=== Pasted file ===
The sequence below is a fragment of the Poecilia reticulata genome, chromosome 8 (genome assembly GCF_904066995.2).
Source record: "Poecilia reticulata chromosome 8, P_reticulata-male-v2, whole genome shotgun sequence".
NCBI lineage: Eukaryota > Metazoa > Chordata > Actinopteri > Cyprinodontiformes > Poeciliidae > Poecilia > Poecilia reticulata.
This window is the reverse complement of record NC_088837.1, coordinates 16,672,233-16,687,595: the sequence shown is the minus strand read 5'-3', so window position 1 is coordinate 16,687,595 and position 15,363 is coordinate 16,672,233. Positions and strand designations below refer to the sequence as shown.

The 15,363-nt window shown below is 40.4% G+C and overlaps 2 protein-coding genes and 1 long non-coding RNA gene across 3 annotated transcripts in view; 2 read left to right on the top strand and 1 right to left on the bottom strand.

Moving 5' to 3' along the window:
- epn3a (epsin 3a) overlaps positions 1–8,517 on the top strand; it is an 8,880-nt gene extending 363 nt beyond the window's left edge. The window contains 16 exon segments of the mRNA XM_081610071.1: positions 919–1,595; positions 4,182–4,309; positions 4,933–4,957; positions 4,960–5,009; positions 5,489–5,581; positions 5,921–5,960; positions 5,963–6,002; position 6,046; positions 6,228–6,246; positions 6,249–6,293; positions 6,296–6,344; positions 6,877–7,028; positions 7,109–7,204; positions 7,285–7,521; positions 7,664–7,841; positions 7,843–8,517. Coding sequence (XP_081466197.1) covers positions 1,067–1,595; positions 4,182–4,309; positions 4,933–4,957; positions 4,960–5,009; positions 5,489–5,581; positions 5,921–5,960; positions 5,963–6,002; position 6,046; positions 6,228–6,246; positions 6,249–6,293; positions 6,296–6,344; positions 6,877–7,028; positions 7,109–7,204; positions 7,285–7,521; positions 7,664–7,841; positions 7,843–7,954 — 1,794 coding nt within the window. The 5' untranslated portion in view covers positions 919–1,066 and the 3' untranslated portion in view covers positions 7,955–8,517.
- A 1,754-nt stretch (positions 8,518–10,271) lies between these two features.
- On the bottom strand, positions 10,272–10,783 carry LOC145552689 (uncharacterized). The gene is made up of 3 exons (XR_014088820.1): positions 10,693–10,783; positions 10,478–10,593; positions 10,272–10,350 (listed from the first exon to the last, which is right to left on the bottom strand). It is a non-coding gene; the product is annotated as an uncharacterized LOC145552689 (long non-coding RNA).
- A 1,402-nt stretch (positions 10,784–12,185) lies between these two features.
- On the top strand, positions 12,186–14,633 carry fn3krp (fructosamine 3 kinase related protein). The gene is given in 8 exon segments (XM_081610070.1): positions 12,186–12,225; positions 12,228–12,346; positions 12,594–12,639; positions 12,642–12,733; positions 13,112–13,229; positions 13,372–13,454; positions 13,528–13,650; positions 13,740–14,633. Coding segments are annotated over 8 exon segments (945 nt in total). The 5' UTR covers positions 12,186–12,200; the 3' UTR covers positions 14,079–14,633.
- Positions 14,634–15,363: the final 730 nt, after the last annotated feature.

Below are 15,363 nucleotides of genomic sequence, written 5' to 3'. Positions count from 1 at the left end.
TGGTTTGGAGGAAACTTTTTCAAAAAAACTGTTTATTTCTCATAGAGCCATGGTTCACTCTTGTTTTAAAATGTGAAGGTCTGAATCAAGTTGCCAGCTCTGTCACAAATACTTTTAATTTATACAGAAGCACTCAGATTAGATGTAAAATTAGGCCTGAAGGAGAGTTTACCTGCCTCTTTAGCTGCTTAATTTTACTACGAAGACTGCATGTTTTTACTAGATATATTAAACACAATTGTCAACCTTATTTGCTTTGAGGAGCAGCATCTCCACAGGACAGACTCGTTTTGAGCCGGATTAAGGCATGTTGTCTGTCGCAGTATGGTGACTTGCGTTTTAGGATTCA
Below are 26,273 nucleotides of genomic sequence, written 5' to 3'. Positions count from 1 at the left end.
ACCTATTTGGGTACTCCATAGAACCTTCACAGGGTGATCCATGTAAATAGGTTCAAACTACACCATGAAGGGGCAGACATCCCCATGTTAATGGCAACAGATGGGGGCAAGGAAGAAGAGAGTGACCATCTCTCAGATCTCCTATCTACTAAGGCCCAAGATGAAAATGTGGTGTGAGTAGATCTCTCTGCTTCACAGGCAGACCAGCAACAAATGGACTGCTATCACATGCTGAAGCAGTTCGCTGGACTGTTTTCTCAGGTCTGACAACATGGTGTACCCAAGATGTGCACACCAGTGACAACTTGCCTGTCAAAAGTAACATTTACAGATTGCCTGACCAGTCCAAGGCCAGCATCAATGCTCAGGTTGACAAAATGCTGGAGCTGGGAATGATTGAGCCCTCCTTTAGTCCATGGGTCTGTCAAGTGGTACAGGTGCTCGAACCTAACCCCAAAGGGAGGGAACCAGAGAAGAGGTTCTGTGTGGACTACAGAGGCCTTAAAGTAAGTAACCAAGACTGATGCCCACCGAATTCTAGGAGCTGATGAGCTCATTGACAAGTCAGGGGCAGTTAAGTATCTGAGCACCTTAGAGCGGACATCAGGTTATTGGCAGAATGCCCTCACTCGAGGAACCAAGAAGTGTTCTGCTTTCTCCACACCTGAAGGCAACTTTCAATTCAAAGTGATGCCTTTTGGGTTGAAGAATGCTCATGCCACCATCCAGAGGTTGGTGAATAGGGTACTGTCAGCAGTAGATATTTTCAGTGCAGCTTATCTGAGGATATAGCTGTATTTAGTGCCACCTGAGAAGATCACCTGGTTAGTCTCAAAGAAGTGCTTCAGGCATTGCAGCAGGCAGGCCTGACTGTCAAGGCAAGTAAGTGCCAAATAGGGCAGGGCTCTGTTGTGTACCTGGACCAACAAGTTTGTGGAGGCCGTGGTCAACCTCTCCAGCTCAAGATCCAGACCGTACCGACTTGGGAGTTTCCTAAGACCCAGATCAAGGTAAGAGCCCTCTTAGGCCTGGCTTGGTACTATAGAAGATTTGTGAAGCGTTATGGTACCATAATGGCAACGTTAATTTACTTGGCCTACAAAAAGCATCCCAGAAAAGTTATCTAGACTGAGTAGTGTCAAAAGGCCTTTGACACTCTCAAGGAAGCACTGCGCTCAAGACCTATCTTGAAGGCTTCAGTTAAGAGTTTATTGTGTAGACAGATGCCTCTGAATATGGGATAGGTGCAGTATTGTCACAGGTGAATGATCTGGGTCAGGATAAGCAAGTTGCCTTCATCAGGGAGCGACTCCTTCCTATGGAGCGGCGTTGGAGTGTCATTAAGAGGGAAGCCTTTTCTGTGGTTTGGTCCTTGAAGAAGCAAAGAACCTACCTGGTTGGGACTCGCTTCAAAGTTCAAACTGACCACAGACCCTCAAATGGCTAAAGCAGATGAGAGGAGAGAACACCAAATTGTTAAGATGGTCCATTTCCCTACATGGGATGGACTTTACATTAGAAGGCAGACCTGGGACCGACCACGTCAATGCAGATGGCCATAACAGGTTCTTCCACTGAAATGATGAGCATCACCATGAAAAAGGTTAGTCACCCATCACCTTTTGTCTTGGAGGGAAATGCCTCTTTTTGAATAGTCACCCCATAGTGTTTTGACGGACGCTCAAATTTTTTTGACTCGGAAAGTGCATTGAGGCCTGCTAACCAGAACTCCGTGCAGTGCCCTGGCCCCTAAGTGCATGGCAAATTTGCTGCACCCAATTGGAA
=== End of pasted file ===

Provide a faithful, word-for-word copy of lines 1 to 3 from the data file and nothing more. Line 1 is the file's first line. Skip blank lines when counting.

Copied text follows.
The sequence below is a fragment of the Poecilia reticulata genome, chromosome 8 (genome assembly GCF_904066995.2).
Source record: "Poecilia reticulata chromosome 8, P_reticulata-male-v2, whole genome shotgun sequence".
NCBI lineage: Eukaryota > Metazoa > Chordata > Actinopteri > Cyprinodontiformes > Poeciliidae > Poecilia > Poecilia reticulata.